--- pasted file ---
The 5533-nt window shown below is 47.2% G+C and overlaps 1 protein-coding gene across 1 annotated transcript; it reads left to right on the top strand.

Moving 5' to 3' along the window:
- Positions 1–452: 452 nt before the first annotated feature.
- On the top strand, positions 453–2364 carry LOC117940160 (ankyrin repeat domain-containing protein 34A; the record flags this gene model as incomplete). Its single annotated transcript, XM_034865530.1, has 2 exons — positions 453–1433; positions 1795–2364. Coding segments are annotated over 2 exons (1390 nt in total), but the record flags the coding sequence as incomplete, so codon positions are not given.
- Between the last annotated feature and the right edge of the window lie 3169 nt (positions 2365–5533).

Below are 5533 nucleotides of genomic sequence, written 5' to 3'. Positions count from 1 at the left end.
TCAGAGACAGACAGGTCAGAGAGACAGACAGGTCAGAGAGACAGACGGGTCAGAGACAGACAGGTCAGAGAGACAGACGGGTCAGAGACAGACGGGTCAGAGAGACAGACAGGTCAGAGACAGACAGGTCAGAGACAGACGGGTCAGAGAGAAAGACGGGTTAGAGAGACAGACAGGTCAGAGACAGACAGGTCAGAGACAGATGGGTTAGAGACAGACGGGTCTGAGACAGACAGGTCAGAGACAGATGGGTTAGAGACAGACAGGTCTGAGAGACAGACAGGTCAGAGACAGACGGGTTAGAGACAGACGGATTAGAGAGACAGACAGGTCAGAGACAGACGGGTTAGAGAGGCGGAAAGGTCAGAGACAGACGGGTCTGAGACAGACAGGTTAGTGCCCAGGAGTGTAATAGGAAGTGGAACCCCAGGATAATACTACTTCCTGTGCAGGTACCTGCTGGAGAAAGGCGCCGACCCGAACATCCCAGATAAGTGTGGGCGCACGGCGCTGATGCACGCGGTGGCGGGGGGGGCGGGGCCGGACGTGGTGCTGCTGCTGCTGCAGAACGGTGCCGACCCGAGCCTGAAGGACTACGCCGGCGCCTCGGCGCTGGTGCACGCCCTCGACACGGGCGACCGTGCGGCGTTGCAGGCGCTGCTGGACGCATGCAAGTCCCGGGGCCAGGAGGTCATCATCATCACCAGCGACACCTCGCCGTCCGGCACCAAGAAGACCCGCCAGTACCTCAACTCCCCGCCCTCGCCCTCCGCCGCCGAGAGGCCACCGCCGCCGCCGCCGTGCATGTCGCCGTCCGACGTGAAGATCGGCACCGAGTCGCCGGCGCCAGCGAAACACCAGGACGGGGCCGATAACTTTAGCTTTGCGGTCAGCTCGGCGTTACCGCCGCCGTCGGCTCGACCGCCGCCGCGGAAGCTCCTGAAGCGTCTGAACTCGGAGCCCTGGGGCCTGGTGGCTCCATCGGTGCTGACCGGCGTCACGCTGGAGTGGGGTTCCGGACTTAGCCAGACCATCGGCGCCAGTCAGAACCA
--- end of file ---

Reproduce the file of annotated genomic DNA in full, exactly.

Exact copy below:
The 5533-nt window shown below is 47.2% G+C and overlaps 1 protein-coding gene across 1 annotated transcript; it reads left to right on the top strand.

Moving 5' to 3' along the window:
- Positions 1–452: 452 nt before the first annotated feature.
- On the top strand, positions 453–2364 carry LOC117940160 (ankyrin repeat domain-containing protein 34A; the record flags this gene model as incomplete). Its single annotated transcript, XM_034865530.1, has 2 exons — positions 453–1433; positions 1795–2364. Coding segments are annotated over 2 exons (1390 nt in total), but the record flags the coding sequence as incomplete, so codon positions are not given.
- Between the last annotated feature and the right edge of the window lie 3169 nt (positions 2365–5533).

Below are 5533 nucleotides of genomic sequence, written 5' to 3'. Positions count from 1 at the left end.
TCAGAGACAGACAGGTCAGAGAGACAGACAGGTCAGAGAGACAGACGGGTCAGAGACAGACAGGTCAGAGAGACAGACGGGTCAGAGACAGACGGGTCAGAGAGACAGACAGGTCAGAGACAGACAGGTCAGAGACAGACGGGTCAGAGAGAAAGACGGGTTAGAGAGACAGACAGGTCAGAGACAGACAGGTCAGAGACAGATGGGTTAGAGACAGACGGGTCTGAGACAGACAGGTCAGAGACAGATGGGTTAGAGACAGACAGGTCTGAGAGACAGACAGGTCAGAGACAGACGGGTTAGAGACAGACGGATTAGAGAGACAGACAGGTCAGAGACAGACGGGTTAGAGAGGCGGAAAGGTCAGAGACAGACGGGTCTGAGACAGACAGGTTAGTGCCCAGGAGTGTAATAGGAAGTGGAACCCCAGGATAATACTACTTCCTGTGCAGGTACCTGCTGGAGAAAGGCGCCGACCCGAACATCCCAGATAAGTGTGGGCGCACGGCGCTGATGCACGCGGTGGCGGGGGGGGCGGGGCCGGACGTGGTGCTGCTGCTGCTGCAGAACGGTGCCGACCCGAGCCTGAAGGACTACGCCGGCGCCTCGGCGCTGGTGCACGCCCTCGACACGGGCGACCGTGCGGCGTTGCAGGCGCTGCTGGACGCATGCAAGTCCCGGGGCCAGGAGGTCATCATCATCACCAGCGACACCTCGCCGTCCGGCACCAAGAAGACCCGCCAGTACCTCAACTCCCCGCCCTCGCCCTCCGCCGCCGAGAGGCCACCGCCGCCGCCGCCGTGCATGTCGCCGTCCGACGTGAAGATCGGCACCGAGTCGCCGGCGCCAGCGAAACACCAGGACGGGGCCGATAACTTTAGCTTTGCGGTCAGCTCGGCGTTACCGCCGCCGTCGGCTCGACCGCCGCCGCGGAAGCTCCTGAAGCGTCTGAACTCGGAGCCCTGGGGCCTGGTGGCTCCATCGGTGCTGACCGGCGTCACGCTGGAGTGGGGTTCCGGACTTAGCCAGACCATCGGCGCCAGTCAGAACCA